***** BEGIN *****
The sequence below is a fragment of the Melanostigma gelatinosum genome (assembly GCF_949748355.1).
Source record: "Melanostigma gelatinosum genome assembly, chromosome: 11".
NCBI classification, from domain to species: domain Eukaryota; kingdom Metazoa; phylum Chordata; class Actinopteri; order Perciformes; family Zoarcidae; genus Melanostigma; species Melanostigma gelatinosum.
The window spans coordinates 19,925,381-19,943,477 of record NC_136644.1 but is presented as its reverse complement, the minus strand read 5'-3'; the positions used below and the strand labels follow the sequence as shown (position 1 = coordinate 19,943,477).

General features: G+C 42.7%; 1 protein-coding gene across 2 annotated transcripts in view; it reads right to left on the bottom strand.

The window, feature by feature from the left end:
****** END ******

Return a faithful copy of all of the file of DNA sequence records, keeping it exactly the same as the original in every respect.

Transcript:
The sequence below is a fragment of the Melanostigma gelatinosum genome (assembly GCF_949748355.1).
Source record: "Melanostigma gelatinosum genome assembly, chromosome: 11".
NCBI classification, from domain to species: domain Eukaryota; kingdom Metazoa; phylum Chordata; class Actinopteri; order Perciformes; family Zoarcidae; genus Melanostigma; species Melanostigma gelatinosum.
The window spans coordinates 19,925,381-19,943,477 of record NC_136644.1 but is presented as its reverse complement, the minus strand read 5'-3'; the positions used below and the strand labels follow the sequence as shown (position 1 = coordinate 19,943,477).

General features: G+C 42.7%; 1 protein-coding gene across 2 annotated transcripts in view; it reads right to left on the bottom strand.

The window, feature by feature from the left end: